"The overall thought was they are forcing us into expediting it," said
another staffer, who spoke on condition of anonymity.

Joanna Prokup, New Mexico's secretary of energy, minerals and natural
resources, said the task force's message to the Forest Service left
little room for interpretation. "El Paso called [Washington] D.C.,
D.C. called the Forest Service. They've put it on the fast track."

Prokup, whose agency oversees oil and gas operations in the state,
opposes any drilling in the Valle Vidal, "both personally and
professionally," she said.

At an anti-drilling rally two weeks ago, Richardson described the
Valle Vidal as a precious place that should be left as it is, a view
shared by state game and fish officials, hunting and fishing groups,
conservation organizations and local ranchers ? some of whom trace
their ancestry to 18th and 19th century Spanish and Mexican pioneers
who settled much of northern New Mexico. About 47% of the population
in surrounding Colfax County is Latino.

An energy project can transform undeveloped countryside into an
industrial landscape of roads, power lines, pipelines, wells,
generators, compressors and waste-water ponds.

Although Philmont officials have not commented publicly on the
prospect of energy exploration next to the Scout ranch, many former
campers and staff members have expressed opposition and about 300 have
signed an online petition opposing it.

"There is a lot of outrage among the staff," said Justin Berger, a
former camper and Philmont staff member who for three summers led
Scouts on 12-day wilderness trips into the Valle Vidal. If the project
goes ahead, it would occur "precisely where we maintain our camps,''
said Berger, who now lives in Maine. "I would fully expect that we
would shut our camps down."

On Thursday, Kim Wallace, an El Paso spokeswoman, said the company had
not yet decided what course it would take. "At this point, El Paso has
not decided if it has an interest in leasing this acreage should it be
open to lease," she said.

A global energy company founded in 1928, El Paso has the largest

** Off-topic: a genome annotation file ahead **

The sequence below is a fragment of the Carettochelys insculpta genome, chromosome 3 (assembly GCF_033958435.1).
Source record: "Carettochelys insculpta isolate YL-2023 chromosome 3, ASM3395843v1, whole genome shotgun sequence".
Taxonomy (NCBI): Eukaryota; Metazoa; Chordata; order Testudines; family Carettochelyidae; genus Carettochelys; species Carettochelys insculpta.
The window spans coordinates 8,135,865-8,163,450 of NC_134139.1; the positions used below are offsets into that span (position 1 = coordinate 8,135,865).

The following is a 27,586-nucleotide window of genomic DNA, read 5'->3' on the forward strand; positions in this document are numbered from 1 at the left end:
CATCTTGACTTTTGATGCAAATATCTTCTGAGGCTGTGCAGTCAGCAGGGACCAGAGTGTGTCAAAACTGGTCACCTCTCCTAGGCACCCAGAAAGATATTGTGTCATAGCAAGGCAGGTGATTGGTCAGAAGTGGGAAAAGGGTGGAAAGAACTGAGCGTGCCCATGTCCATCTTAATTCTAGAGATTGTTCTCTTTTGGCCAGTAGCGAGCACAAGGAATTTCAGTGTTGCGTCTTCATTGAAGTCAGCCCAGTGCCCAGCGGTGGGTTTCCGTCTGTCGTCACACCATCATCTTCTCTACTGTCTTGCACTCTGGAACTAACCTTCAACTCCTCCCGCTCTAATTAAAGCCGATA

network of natural gas pipelines in the United States. Over the last
five years, the company has contributed $2.3 million to Republican
candidates and political action committees.

The controversy over natural gas exploration in the Valle Vidal marks
the second time in recent months that such a proposal has sparked
broad bipartisan opposition in New Mexico, the nation's second-largest
onshore producer of natural gas.

Taxes and royalties from the energy industry make up by far the
largest portion of the state's $12-billion permanent fund, which is
used primarily to finance education.

A plan by the U.S. Bureau of Land Management to allow gas drilling on
Otero Mesa in southeast New Mexico provoked equally intense opposition
and prompted the governor to say that energy exploration should be
prohibited in places where the environment could be harmed.

The Valle Vidal joins a growing list of Western locations where the
Bush administration's aggressive support for energy production has
triggered opposition not only from environmentalists, but from
farmers, ranchers and others worried about the effects on pastureland,
water quality, wildlife and scenery.

Similar disputes in Wyoming, Montana, Colorado and Utah pit the
importance of energy supplies against the value of other resources
that attract tourists and new residents and generate income from
hunting, fishing and wildlife viewing.

The Valle Vidal is an oasis of wild country within the much larger
Raton Basin, where more than 6 million acres are being explored or
drilled for natural gas. El Paso already operates just outside the
Valle Vidal, in the 600,000-acre Vermejo Park Ranch, owned by media
tycoon Ted Turner. The energy company had acquired the right to drill
the land before Turner, a noted conservationist, bought it in 1996.

Encompassing about 100,000 acres, the Valle Vidal was donated to the
Forest Service in 1982 by Pennzoil Corp. Pennzoil requested that the
land be managed for the benefit of wildlife and recreation.

Ranging in elevation from 7,700 to 12,584 feet, the Valle Vidal's high
meadows abut the foothills of the Sangre de Cristo Mountains in the
southern Rocky Mountains. Elk, deer, black bears, mountain lions and
bobcats inhabit the area, and the Valle Vidal's streams are home to
Rio Grande cutthroat trout, prized by anglers.

Last week, Joe Torres, president of the Valle Vidal Grazing Assn.,
talked about what the valley meant to him and his family, who have
been tending cattle there for more than 100 years. Torres, 76, said
he's been hunting, fishing, camping and horseback riding in the Valle
Vidal all his life.

"We can't harass the wildlife in any way," he said. "They were here
first. If that means no drilling, we don't drill. It's that simple. I
think the people of the United States have a vested interest here."

Berger, the former Philmont Ranch staffer, described the Valle Vidal
as a vivid outdoor classroom. He said that at a certain point on each
backpacking trip, group leaders teach campers the Wilderness Pledge.

"We tell them, 'With a right comes a responsibility.' With the right
to use the land comes a responsibility to protect it."